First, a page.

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Chombo loses court challenge

by Staff reporter
21 May 2024 at 10:31hrs | Views
Former cabinet minister Ignatius Chombo has lost his bid to prevent Agriculture Minister Anxious Masuka from subdividing his Allan Grange Farm in Zvimba, which spans over 3,000 hectares, to accommodate other farmers, including his ex-wife Marian.

High Court judge Justice Jacob Manzunzu ruled that the reasons provided by Minister Masuka for canceling the lease were valid and within his authority.

"The role of the minister in the tripartite agreement was to ensure the joint venture was approved by the government. Such an agreement could not have intended to oust the minister's role in managing the land reform program," stated Justice Manzunzu.

"For the reasons already stated in this judgment, this is not a proper case for the court to exercise its discretion in favor of granting the declaratory orders sought." The judge ordered Chombo to pay costs on an ordinary scale.

Marian, Chombo's ex-wife, joined the court proceedings through a court order in 2022. Chombo, who had occupied the farm for over two decades under a 99-year lease, sought a declaratory order that the minister could not cancel his lease outside the provisions of clause 22.1. He also sought to have Masuka's reasons for the cancellation declared illegal and void.

Chombo signed the 99-year lease with the government on November 14, 2006, during his marriage to Marian. The farm was designated for agricultural and pastoral use, with any other uses requiring ministerial consent.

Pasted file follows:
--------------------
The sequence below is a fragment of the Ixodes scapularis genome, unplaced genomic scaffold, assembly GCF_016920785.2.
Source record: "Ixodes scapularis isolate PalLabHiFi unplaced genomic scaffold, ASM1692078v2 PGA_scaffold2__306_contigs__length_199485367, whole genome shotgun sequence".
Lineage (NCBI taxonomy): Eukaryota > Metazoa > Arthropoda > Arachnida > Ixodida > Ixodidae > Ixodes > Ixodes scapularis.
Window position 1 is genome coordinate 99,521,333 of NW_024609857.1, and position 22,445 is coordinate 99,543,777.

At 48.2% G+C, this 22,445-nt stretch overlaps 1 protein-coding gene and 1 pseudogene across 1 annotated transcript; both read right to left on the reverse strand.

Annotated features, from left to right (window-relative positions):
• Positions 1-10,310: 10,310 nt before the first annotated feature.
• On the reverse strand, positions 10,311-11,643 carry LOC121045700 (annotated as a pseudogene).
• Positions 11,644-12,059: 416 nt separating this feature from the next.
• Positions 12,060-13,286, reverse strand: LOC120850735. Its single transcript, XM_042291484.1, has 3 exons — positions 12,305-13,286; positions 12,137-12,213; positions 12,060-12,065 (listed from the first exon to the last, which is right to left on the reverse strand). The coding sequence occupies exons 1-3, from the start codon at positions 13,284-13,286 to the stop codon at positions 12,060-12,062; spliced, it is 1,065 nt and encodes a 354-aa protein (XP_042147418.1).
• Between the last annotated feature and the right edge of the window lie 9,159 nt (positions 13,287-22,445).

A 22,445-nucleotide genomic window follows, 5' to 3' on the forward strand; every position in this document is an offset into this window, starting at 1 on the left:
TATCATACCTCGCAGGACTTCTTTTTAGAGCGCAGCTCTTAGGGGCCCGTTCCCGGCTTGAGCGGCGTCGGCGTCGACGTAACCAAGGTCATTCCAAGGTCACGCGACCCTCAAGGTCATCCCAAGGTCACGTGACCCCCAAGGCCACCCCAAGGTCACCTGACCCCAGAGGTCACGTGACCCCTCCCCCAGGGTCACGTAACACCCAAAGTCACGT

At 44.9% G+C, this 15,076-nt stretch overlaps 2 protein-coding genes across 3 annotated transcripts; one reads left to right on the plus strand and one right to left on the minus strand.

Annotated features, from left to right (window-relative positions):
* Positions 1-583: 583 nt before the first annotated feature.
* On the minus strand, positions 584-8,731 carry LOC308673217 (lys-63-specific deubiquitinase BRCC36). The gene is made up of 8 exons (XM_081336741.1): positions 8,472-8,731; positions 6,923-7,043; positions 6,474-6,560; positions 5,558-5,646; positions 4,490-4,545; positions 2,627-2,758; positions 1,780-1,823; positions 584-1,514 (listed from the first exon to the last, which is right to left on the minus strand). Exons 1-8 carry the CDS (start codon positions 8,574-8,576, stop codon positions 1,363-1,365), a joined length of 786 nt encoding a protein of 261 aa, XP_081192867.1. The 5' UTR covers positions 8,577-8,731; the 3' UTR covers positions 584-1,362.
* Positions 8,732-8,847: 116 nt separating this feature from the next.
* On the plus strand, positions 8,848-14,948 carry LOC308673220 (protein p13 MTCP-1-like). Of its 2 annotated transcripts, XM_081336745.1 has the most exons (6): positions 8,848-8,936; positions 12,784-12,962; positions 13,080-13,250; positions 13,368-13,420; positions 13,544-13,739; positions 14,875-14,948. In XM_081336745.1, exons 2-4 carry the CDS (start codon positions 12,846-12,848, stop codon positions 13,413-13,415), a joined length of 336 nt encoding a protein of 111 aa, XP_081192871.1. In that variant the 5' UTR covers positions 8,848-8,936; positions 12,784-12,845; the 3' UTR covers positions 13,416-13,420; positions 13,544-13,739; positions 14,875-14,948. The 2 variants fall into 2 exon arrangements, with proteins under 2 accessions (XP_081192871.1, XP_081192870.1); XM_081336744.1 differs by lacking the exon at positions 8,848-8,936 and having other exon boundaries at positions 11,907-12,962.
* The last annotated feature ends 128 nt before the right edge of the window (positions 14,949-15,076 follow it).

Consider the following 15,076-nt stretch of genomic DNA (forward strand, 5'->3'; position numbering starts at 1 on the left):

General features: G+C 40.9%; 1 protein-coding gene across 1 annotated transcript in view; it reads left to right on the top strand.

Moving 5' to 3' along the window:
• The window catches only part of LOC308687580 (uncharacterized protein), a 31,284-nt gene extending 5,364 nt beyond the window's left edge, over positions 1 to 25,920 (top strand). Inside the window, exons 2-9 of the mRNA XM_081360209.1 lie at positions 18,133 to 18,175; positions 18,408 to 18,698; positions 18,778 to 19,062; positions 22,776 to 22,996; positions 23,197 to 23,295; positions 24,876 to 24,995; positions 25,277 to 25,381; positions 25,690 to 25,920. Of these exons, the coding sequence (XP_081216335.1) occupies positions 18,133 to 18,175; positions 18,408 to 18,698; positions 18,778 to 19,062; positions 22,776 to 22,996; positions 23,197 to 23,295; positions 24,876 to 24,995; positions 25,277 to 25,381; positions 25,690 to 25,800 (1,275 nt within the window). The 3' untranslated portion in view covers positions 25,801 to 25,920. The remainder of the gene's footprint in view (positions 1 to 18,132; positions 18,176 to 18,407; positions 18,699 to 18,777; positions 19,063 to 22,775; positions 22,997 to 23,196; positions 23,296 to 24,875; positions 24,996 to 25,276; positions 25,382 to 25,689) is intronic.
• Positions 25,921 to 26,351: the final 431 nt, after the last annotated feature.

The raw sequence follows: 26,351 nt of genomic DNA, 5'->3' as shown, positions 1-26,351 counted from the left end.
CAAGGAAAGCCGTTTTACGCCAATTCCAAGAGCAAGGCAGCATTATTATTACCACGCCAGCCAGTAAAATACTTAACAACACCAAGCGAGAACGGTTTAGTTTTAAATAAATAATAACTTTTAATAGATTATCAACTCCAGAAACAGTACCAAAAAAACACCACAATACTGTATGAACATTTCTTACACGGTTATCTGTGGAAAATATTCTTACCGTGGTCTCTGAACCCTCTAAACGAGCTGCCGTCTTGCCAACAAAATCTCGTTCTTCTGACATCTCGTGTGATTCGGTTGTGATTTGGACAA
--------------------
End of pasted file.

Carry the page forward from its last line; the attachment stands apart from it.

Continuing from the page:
In March 2018, Chombo entered into a tripartite agreement with an investor, Pepary Investments (Private) Limited, and the government. However, on June 21, 2021, the minister informed Chombo of his intention to cancel the lease. Chombo responded on August 13, 2021, with representations urging the minister not to proceed with the cancellation. Despite this, the lease was canceled on September 21, 2021, with the notification reaching Chombo on January 17, 2022.

Chombo argued that Masuka acted outside the bounds of clause 22.1 of the lease agreement, rendering his actions illegal. Both Marian and Masuka defended the minister's decision, stating that the lease agreement was eventually canceled, and the application was based on an intention to cancel.

The court heard that the cancellation aimed to restore Marian's rights as a joint leaseholder following their divorce and to re-plan the farm to accommodate other settlers.

In his opposition, Minister Masuka argued that the farm's size allowed for subdivision while maintaining agricultural viability. He noted that Marian continued to reside on the farm but was deprived of agricultural rights. He emphasized that repossession required the lease's cancellation first.

"The provisions of clause 22.1 of the lease agreement are permissive and apply in cases where the lease is canceled entirely. In this case, the intention is to partially repossess portions of the land for the reasons outlined in my letter," argued Masuka.

The minister indicated that Chombo would be offered a new tenure document for 500 hectares, consistent with the reasons for the lease cancellation.

The judge upheld the minister's arguments, stating that the tripartite agreement did not diminish the minister's administrative powers over the land as per the law.

Source - newzimbabwe
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